Yesterday’s results, however, only muddle things further. The surprise frontrunner was Pedro Castillo, a left-wing populist who famously led a teachers’ strike in 2017 and apparently has ties to Shining Path. It looks like his competitor in the runoff will end up being none other than Keiko Fujimori, who belongs to the corrupt political establishment perhaps more than any other candidate. No candidate received more than 20% of the vote. If the economy were really so central, one would think that a candidate like Hernando De Soto, an economist, would have made the runoff. The results reveal an electorate that has no meaningful consensus on the way out of its current political morass.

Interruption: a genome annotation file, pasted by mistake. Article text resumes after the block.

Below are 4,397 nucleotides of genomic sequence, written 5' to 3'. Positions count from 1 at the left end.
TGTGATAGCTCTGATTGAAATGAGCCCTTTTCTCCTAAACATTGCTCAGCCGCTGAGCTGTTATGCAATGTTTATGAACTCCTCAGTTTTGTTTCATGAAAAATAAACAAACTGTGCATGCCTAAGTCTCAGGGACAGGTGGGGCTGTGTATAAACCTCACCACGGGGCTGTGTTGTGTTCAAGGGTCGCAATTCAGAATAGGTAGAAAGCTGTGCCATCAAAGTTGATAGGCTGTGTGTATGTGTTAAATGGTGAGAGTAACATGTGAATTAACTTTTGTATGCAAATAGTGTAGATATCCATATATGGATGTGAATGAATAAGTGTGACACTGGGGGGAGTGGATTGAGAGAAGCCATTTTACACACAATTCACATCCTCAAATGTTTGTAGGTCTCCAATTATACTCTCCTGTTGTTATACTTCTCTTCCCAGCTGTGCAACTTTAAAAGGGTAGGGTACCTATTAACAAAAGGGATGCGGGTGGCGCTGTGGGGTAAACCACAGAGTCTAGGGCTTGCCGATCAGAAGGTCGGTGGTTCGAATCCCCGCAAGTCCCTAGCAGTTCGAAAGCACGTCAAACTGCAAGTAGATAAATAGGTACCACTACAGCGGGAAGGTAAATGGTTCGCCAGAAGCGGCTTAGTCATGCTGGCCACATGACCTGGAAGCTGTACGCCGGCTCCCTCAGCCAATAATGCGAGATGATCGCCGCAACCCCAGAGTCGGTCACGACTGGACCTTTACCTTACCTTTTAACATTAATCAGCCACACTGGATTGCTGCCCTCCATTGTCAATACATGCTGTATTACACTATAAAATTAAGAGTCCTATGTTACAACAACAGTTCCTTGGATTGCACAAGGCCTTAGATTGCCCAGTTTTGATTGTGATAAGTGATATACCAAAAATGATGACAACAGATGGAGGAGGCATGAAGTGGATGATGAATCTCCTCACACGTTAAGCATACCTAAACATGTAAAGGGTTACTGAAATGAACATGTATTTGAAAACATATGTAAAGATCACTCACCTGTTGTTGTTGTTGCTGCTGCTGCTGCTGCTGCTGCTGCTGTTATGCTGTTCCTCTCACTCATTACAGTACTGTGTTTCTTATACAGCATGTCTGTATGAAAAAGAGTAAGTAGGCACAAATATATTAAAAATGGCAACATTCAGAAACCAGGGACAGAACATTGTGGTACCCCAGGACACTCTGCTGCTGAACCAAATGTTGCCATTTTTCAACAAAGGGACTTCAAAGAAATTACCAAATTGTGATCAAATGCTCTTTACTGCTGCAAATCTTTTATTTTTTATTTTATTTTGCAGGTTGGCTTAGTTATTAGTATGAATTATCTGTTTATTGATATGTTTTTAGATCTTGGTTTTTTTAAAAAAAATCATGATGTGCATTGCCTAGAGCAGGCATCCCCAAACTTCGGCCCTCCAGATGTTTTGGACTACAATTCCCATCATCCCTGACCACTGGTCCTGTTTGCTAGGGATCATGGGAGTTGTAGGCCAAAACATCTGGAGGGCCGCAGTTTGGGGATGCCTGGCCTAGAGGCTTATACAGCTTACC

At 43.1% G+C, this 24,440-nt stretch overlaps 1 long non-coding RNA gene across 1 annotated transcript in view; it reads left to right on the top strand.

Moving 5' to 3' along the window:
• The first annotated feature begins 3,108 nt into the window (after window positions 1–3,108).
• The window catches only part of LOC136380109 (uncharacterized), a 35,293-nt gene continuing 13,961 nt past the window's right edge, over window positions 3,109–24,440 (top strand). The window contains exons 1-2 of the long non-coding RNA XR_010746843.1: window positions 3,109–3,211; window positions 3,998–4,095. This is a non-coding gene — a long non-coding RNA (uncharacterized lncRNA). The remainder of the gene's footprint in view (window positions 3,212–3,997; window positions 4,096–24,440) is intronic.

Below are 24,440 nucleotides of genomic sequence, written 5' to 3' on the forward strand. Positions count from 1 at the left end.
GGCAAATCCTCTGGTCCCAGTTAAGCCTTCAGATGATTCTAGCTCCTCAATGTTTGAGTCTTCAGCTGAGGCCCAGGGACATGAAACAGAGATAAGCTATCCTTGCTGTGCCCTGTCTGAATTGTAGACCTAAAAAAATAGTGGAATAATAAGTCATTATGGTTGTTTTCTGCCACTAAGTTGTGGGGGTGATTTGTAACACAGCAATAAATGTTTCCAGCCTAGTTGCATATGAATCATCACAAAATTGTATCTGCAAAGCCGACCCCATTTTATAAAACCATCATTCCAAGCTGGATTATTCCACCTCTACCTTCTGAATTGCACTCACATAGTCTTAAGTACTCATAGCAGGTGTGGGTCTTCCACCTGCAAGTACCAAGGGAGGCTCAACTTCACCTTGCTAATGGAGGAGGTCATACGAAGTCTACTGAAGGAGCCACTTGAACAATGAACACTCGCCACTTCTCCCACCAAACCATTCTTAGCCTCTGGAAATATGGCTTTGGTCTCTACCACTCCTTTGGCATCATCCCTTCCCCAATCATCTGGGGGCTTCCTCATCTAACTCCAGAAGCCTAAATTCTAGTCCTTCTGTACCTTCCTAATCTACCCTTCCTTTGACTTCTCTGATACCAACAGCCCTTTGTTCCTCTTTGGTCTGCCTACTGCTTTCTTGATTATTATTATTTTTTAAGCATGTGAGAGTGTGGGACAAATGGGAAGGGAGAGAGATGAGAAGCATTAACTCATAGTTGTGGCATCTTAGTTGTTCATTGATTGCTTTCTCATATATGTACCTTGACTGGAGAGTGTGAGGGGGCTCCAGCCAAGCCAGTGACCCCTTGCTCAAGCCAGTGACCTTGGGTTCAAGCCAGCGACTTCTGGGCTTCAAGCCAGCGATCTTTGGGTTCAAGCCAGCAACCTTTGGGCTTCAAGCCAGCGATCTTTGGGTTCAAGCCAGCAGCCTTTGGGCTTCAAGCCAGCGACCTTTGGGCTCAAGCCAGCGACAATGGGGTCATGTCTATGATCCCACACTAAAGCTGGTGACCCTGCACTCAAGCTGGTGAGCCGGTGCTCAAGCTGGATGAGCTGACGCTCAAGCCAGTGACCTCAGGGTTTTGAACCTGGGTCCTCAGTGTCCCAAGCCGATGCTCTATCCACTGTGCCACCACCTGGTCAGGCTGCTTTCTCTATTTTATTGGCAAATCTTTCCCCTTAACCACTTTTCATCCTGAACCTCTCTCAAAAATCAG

My best theory is this: to coalesce behind an anticorruption outsider implies faith that the system has the capacity to change and improve, and the barrage of corruption scandals that Peruvians have had to endure over the past generation has chipped away at that faith. The protracted battle between the executive and legislative branches only make things worse. So, instead of believing in an optimistic movement about reforming government, it’s easier for voters to choose those they know will represent their interests (Castillo, as a rural, working-class candidate) or those who are so established that they might at least provide more efficiency in returning to normalcy (Keiko, as an entrenched political elite).
There’s also another possible (and not mutually exclusive) explanation: there just hasn’t been a candidate with the talent and appeal to unify an electorate that is otherwise ripe for a grassroots movement.